Time Out, episode 101

This tape features the inaugural episode of "Time Out," a weekly sports program that aired in 1984. The show is hosted by a number of Chicago area journalists and sportscasters. Bill Buckner of the Chicago Cubs appears on this program.

00:00Copy video clip URL This tape begins with a countdown and slate. WTTW promos roll before the program begins.

00:37Copy video clip URL Intro segment for “Time Out.”

01:01Copy video clip URL Fade into a shot of the back bar on the set of “Time Out.” This week’s commentators are John Schulian of the Chicago Sun-Times, Kenny McReynolds, a WBMX Sportscaster and Assistant Coach for DePaul University’s Men’s Basketball team, WIND Reporter Fran Spielman, and former NBA star John Mengelt. The four start out by discussing the possibility of a winning season from the DePaul Men’s Basketball team. They debate over what they think the key to a winning DePaul team is this year. McReynolds states that point guard Kenny Patterson is what will lead the team to victory. Mengelt cites the coaching staff as the key to a winning season because of the fact that DePaul is a younger team. Spielman states that the bench is what is going to win them games. Schulian talks about DePaul’s head coach, Ray Meyer, and how his coaching style affects the team. The four go on to talk about other strong teams in the NCAA at the time, including UCLA and Mississippi State. McReynolds also briefly mentions DePaul’s weaknesses, specifically free throws.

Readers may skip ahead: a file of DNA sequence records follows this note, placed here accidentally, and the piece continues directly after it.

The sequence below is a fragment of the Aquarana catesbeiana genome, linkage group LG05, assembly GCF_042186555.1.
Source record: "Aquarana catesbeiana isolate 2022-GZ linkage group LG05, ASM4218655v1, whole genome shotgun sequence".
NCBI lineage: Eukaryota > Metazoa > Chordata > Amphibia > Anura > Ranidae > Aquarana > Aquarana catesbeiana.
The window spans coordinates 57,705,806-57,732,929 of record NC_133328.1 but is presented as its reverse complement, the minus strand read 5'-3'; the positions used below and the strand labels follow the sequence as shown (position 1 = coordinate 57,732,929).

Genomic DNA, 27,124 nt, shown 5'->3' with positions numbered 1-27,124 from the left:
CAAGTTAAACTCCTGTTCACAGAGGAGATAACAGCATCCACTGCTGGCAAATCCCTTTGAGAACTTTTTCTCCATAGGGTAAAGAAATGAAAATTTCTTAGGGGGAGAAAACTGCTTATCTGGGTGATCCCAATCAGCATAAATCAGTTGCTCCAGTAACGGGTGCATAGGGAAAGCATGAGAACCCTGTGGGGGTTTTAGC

05:40Copy video clip URL Schulian begins to talk about the Chicago White Sox pitcher Tom Seaver, and the various contract negotiations that had been taking place on the 1984 White Sox team. The four discuss the notion of renegotiating contracts and how it affects the modern athlete. They then go on to talk about the 1984 NBA All-Star Game. McReynolds cites Dallas Mavericks’ forward and former DePaul player Mark Aguire as one of the best players in the NBA in 1984. Afterwards, McReynolds introduces the next segment on NBA Hall of Famer George Miken.

11:25Copy video clip URL Cut to black screen.

11:41Copy video clip URL Cut to a segment on NBA Star George Miken. We follow Miken as he makes his way from DePaul’s Men’s Basketball team to becoming the first big star to come out of the NBA. Ray Meyer talks about coaching Miken at DePaul in the 1940s. Meyer refers to Miken as a “very intelligent player and very easy to coach.”